In this case, it is a dark background with a thin beam of tangential light from the side.

    Lighting tricks can make a lot of small details visible and would be pretty easily done by an intelligent person.
    Tangential lighting on a non-smooth surface would make shadows to show hills and valleys, just like on the moon.
     
  12. Nov 8, 2017 #11

    rbelli1

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    The article mentions 0.5mm as super small. That seems odd. I can easily discern fine human hair and that is sub 0.1mm. I can almost read the micro-writing on my passport signature line. And my eyesight is much reduced from what it used to be. I could probably read the micro-writing 10 years ago.

    Perhaps the 0.5mm is an error and the artifact has much smaller details?

    BoB
     
  13. Nov 9, 2017 #12

    BillTre

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    Below is a picture of some of the paramecia I mentioned above.
    Took a while to find it.
    The paramecia are in a beaker about 6-8 cm in diameter:
    P1000482.JPG.jpg

    I have caught individual paramecia in a pipet numerous times.
     
  14. Nov 9, 2017 #13

    Andy Resnick

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    Yes, ultramicroscopy has been around since 1905- but don't confuse 'detecting' with 'resolving'.
     
  15. Nov 9, 2017 #14

    rbelli1

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    I enlarged a drawing of the artifact and it appears that the smaller details are very approximately 0.1mm. So actually it is impressively small just mis-represented in the linked article.

    BoB
     
  16. Nov 9, 2017 #15

    OmCheeto

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    I'm wondering if everyone is looking at the same image. The highest resolution image I have run across so far was at atlasobscura:

    854f999e26b0d382c9_Seal_UC.jpg
    SHARON R. STOCKER AND JACK L. DAVIS, 2017. “THE COMBAT AGATE FROM THE GRAVE OF THE GRIFFIN WARRIOR AT PYLOS,”HESPERIA 86:583-605.
    The Department of Classics, University of Cincinnati

    There are a couple of closeups at the Univ of Cincinnati. A bit large for PF (1280 x 768). Look for the pinkish images and open them in a new window, or save them, as they render tiny on the web page: Unearthing a masterpiece
     
  17. Nov 10, 2017 #16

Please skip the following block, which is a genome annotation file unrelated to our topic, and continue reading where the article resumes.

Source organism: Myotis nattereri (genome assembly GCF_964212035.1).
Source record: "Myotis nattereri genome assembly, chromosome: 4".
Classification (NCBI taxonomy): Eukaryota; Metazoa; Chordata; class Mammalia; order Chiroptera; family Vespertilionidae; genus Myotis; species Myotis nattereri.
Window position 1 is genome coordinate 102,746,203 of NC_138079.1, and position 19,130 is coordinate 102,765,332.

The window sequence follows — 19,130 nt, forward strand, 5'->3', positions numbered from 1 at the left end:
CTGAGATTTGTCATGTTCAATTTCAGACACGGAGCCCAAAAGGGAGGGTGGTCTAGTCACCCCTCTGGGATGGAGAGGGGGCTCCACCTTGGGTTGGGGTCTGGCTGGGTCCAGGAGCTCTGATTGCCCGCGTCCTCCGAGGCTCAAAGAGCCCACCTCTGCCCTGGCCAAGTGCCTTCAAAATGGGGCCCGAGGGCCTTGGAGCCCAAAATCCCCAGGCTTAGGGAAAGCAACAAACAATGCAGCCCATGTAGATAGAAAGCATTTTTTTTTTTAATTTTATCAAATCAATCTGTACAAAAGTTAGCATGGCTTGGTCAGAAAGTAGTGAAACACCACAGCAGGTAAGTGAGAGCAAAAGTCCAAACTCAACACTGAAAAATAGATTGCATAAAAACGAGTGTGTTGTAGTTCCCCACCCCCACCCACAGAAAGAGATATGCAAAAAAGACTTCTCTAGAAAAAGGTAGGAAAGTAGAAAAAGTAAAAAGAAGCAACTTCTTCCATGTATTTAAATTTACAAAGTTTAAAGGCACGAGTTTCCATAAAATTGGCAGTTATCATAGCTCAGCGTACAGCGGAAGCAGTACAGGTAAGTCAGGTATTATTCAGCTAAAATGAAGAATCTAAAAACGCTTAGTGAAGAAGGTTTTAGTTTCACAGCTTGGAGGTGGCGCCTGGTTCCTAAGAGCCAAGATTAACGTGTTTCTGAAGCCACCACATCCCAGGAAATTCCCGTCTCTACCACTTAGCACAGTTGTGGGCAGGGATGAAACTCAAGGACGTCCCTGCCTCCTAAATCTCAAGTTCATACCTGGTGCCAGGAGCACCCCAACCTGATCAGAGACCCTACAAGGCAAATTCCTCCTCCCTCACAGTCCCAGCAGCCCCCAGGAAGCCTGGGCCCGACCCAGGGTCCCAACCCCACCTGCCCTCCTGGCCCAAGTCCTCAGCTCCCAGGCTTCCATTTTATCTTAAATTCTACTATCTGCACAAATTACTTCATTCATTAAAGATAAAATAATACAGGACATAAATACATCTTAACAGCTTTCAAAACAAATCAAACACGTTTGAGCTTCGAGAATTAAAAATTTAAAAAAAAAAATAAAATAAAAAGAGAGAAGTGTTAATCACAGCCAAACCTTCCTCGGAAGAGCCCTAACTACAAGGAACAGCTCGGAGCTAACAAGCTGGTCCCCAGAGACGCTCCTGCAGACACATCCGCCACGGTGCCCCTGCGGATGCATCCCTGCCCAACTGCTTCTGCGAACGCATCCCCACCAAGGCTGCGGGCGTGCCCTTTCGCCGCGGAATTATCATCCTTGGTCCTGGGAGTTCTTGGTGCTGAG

Thanks for the links. The Times article image turned into unrecognizable mush when zoomed into, and even the UC image of the complete artifact doesn't have quite enough resolution, but the two photomicroscopic images do. By measuring off the computer screen with a steel rule I'm estimating tool mark width on the order of 20 to 40 μm, and this is roughly equal to the smallest intended features (hair detail, etc.). Very impressive.

    @rbelli1 hit the nail square - the article's 0.5 mm is wrong.

    sealstone_detail_plunge(annotated).jpg
     
  18. Nov 14, 2017 at 8:42 AM #17
    Looking at an object through any kind of enlarging lens, (assuming proper focus and light intensity etc) projects a SMALLER ANGULAR field (a smaller part of the total image) onto the area of the retina that previously had received the whole field. Accordingly, if you use say a 10X lens then each pixel (the light falling on one receptor) would now fall on roughly 100 receptors, with consequent improvement in your eye's ability to distinguish details. Conversely, you would only be able to see about 1/100 of the total scene at a time.

    Similarly, various types of modification to your eye's lens could increase/decrease your acuity at various distances. If you had your eye lens replaced in a cataract operation you could in principle ask for a powerful magnifying lens, though no responsible surgeon would consider doing that without some hypothetically compelling justification.

    Interestingly, some kinds of spiders, notably in the family Salticidae ( https://en.wikipedia.org/wiki/Jumping_spider#Vision ) see only a few pixels at a time, and move the tiny retina around to scan the entire scene as required, building up the image progressively. If I had read that in an SF story I would have rejected it as lousy writing!
     
  19. Nov 14, 2017 at 9:13 AM #18

    Nidum

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    It is possible that the invention of the water drop microscope predates all recorded scientific history . So easily discovered by pure chance that it could have been in use for thousands of years .

    The capabilities of a water drop microscope are completely astonishing and would certainly have allowed very finely detailed work to be done .

    I spent many happy hours as a youngster making these microscopes and minutely examining everything I could find . I remember to this day the excitement of seeing for the first time all the tiny creatures swimming in a sample of water from the local canal .

    It is also possible that just rarely pieces of natural crystal became weathered , wave washed and tumbled into poor but useable lens shapes . These would certainly have been prized curios but perhaps someone in ancient times actually realised what they could be used for .
     
  20. Nov 14, 2017 at 11:15 AM #19
    Very interesting points. I regard the crystal idea as a bit far-fetched, but those droplets, both the speculation and your youthful experience... Very interesting indeed! It might be a tragic example of vanishing technology, but hard to tell. Water droplets seldom fossilise well.